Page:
VILNIUS – Lithuanian Defense Minister Arvydas Anusauskas said on Tuesday that he sees no grounds for declaring a state of emergency in the country, adding that the special legal status would not significantly help manage irregular migration challenges.
A state of emergency "can be considered as unavoidable if such conditions exist", but this can be avoided if officials reach an agreement with local residents resisting plans to house migrants in certain areas, according to the minister.
"I would not like to speculate on this subject in general, because the prerequisites for a state of emergency do not exist yet, and if they did, it would be a different matter, a completely different discussion," Anusauskas told BNS.
There must be "a threat to the constitutional order" to warrant a state of emergency, according to the minister.
Recent legislative amendments have given significant powers to the authorities and the Armed Forces under the emergency situation regime, which is currently in place in the country, Anusauskas noted, adding that the military are already "providing significant support" to police and other bodies under the Interior Ministry.
"Little changes if a state of emergency is introduced. I don’t know where these illusions came from," he said.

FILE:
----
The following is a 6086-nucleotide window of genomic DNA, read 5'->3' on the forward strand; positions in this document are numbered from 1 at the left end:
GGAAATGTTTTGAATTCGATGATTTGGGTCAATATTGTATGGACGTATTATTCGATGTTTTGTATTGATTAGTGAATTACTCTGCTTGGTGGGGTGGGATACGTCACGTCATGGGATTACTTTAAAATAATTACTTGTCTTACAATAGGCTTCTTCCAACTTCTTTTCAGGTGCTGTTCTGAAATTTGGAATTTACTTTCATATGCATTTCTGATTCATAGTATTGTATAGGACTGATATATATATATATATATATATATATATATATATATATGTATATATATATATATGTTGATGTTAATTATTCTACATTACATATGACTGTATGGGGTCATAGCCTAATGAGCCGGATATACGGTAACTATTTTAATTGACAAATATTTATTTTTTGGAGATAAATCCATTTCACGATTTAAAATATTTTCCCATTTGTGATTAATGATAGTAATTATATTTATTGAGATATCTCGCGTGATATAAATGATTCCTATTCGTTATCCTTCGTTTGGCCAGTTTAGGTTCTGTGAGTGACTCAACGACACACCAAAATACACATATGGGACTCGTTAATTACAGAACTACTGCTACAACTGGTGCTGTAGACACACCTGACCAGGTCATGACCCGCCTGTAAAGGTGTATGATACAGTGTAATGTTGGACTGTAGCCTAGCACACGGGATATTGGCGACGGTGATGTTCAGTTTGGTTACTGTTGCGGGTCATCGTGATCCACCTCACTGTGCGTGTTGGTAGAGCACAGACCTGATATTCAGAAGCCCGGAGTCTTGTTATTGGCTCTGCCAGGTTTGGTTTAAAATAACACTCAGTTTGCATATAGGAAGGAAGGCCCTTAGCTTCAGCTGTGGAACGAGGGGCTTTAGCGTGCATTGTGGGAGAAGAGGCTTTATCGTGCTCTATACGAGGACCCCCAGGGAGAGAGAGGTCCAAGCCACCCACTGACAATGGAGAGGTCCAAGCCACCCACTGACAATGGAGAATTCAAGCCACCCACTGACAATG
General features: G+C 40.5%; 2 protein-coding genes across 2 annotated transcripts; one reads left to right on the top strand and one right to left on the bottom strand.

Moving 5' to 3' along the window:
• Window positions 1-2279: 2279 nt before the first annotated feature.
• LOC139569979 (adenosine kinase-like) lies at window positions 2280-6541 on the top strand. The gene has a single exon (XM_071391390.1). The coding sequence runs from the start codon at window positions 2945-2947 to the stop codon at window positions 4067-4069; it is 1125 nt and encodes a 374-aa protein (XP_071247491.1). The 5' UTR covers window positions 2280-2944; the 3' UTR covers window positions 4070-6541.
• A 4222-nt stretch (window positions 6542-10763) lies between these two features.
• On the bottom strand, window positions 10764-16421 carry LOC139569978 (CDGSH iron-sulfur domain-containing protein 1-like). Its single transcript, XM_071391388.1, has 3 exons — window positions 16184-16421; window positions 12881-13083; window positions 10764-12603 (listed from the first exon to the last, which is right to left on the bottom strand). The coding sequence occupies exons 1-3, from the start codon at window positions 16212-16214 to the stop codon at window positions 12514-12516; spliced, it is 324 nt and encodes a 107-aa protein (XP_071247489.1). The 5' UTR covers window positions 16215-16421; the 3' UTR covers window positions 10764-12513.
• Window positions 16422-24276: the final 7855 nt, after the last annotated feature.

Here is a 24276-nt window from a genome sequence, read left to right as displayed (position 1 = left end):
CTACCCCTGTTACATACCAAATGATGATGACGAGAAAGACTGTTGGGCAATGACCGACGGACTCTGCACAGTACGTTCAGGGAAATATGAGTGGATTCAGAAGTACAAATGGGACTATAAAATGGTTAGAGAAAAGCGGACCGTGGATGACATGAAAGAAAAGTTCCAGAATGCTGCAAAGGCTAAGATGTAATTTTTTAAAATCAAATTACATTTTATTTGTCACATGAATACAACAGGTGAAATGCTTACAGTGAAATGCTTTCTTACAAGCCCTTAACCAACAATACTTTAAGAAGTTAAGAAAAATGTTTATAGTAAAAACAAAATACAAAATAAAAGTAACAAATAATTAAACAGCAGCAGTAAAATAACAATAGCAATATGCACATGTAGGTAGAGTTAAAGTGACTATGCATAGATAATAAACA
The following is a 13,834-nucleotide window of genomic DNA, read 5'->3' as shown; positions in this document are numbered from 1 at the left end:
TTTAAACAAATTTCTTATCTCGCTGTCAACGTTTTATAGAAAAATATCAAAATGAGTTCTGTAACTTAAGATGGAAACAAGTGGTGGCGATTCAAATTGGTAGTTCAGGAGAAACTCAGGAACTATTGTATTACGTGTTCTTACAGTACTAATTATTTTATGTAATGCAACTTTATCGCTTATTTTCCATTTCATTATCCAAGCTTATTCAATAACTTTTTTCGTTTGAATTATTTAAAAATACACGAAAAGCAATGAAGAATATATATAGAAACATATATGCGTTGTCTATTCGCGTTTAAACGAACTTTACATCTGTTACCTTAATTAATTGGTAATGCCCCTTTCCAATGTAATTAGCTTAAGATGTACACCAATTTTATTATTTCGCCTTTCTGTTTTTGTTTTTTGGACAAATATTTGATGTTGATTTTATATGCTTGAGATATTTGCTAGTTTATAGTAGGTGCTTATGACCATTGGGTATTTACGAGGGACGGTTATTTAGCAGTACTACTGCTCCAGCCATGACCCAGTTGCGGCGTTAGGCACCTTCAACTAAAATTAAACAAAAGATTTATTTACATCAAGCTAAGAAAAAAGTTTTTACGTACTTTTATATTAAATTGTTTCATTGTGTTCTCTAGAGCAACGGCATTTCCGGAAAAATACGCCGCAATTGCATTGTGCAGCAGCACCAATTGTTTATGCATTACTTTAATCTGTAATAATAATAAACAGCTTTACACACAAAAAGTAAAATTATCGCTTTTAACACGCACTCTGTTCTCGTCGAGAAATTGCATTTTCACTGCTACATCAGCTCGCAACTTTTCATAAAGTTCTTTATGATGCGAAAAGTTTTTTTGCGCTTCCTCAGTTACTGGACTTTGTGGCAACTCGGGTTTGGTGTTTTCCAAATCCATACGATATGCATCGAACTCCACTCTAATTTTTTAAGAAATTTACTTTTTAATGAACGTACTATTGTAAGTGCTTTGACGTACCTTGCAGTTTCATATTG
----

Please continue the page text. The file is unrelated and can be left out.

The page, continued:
Declaring of a state of emergency would allow the authorities to restrict "citizens' rights and opportunities" in specific areas, according to the minister.
"Is that what we want? I think a consensus can be found so that the government can still carry out its functions and localize these risks. I don't think there is any need for a state of emergency in any form, because it would not help to manage the situation in any other way, " he said.
Anusauskas said the chief of defense and he had agreed that "if necessary, the Armed Forces will contribute to the protection, patrol and blocking of [migrant] camps" to dispel the public's fears and make people feel safe.
The key tasks now are to move irregular migrants from the frontier posts to vacate these premises for new arrivals, and to strengthen border security, according to Anusauskas.
Another other things, a state of emergency would exacerbate the situation in the context of Zapad 2021, a joint Belarusian-Russian military exercise due to be held near the Lithuanian border in September, the minister noted.
Laurynas Kasciunas, chairman of the parliamentary Committee on National Security and Defense, and Saulius Skvernelis, the parliamentary opposition leader, said earlier on Tuesday that a state of emergency could be declared due to the growing migration crisis.
Under the law, a state of emergency is a special legal regime that allows temporarily restricting individuals' rights and freedoms, including declaring martial law.
A state of emergency can be introduced nationwide or in individual parts of the country.